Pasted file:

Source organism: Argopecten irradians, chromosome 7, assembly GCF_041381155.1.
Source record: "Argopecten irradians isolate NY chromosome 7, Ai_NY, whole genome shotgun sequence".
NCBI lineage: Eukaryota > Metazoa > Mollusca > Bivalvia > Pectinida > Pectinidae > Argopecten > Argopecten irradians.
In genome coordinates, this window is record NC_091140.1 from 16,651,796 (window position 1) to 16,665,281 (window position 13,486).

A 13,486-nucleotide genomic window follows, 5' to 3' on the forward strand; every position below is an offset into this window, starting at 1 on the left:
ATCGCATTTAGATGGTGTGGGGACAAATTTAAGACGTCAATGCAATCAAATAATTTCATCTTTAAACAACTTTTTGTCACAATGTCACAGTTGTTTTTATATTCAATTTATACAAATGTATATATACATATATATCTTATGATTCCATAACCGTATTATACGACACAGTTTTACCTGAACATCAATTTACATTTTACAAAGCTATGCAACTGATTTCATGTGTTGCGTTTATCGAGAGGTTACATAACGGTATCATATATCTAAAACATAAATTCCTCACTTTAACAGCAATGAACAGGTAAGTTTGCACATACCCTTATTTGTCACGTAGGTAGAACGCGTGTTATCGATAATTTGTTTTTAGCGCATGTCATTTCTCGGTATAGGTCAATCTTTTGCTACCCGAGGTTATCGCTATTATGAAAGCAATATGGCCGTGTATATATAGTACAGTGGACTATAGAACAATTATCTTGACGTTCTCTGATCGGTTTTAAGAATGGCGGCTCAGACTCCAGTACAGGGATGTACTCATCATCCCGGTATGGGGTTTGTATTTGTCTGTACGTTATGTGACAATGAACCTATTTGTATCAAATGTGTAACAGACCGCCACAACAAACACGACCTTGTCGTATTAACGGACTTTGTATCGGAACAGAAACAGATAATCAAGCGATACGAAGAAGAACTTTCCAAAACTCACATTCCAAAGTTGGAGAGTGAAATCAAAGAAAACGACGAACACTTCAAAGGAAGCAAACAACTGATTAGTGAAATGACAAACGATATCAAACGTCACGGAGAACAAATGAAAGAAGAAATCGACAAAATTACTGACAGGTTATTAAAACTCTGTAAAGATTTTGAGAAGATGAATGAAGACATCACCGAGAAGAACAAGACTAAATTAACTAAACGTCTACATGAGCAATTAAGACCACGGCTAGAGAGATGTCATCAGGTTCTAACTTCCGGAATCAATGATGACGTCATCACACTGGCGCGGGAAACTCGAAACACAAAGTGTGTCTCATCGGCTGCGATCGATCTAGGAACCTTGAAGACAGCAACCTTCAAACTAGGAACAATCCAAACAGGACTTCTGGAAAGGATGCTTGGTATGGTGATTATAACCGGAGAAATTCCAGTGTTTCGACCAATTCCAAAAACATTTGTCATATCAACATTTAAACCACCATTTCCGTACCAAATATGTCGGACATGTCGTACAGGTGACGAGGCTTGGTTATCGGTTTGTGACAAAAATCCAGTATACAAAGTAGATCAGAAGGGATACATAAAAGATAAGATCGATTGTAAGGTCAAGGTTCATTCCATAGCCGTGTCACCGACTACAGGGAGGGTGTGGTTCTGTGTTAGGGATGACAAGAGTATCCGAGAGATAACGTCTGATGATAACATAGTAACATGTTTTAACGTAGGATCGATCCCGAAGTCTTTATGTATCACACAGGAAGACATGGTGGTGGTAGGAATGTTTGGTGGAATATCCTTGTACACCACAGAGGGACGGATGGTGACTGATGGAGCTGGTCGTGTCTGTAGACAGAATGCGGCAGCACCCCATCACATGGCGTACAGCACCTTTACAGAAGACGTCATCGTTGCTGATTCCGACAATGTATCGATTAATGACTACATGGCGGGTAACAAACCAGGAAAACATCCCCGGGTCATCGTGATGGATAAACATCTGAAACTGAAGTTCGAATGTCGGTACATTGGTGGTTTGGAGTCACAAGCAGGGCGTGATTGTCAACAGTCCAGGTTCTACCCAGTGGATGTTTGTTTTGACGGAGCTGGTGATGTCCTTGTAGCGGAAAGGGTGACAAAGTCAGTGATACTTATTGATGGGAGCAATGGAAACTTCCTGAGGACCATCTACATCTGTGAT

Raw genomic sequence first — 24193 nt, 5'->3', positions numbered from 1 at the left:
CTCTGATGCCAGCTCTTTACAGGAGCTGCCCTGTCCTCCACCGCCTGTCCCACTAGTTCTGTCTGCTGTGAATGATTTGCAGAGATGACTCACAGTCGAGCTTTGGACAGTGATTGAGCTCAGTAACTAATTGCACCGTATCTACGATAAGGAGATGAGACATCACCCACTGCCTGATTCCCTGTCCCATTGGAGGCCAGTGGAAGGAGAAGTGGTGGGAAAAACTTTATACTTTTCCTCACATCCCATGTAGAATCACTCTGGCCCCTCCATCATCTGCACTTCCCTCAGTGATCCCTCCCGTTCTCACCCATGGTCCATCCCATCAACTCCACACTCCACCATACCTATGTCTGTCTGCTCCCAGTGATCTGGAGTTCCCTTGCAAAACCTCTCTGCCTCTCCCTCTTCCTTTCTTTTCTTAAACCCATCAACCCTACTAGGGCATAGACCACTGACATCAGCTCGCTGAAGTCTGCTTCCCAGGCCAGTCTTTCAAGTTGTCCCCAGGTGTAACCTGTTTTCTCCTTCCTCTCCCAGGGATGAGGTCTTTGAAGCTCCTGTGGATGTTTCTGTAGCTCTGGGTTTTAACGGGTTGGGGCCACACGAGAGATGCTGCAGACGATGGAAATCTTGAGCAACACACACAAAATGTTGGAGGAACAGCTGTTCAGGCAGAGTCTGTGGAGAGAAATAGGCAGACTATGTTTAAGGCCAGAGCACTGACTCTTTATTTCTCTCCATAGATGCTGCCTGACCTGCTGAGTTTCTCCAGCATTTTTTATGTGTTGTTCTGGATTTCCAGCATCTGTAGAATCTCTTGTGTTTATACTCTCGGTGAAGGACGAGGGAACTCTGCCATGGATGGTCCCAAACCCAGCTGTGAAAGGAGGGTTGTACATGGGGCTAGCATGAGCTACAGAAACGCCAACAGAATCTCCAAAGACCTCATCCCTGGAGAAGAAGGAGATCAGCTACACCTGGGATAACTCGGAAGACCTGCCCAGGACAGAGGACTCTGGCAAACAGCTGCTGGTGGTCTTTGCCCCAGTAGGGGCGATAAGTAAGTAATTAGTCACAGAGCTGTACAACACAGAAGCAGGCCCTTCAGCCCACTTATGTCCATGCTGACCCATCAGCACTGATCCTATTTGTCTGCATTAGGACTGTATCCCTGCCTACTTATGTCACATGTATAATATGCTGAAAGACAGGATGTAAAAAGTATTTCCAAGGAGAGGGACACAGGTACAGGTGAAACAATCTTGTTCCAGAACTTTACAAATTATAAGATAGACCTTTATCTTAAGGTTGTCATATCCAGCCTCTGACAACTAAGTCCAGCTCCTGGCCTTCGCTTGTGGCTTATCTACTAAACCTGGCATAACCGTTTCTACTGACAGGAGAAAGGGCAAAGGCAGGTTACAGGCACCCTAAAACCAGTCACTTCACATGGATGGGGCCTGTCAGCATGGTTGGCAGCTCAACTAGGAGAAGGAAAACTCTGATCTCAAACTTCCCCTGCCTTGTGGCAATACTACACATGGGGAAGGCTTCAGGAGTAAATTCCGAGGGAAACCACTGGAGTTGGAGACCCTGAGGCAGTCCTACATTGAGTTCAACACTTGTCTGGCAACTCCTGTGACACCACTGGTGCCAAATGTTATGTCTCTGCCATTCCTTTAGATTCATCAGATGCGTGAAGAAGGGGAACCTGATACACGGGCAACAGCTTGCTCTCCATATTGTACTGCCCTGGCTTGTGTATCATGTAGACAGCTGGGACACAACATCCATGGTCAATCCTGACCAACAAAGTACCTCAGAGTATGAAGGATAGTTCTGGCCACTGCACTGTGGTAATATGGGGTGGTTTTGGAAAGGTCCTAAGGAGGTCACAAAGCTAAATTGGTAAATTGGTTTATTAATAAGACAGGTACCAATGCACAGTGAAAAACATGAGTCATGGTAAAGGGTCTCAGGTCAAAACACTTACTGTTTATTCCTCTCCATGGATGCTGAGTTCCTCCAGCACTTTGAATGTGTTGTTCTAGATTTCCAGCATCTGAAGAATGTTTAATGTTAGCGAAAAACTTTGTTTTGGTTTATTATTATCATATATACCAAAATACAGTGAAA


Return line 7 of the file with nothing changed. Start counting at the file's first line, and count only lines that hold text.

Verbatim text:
Raw genomic sequence first — 24193 nt, 5'->3', positions numbered from 1 at the left: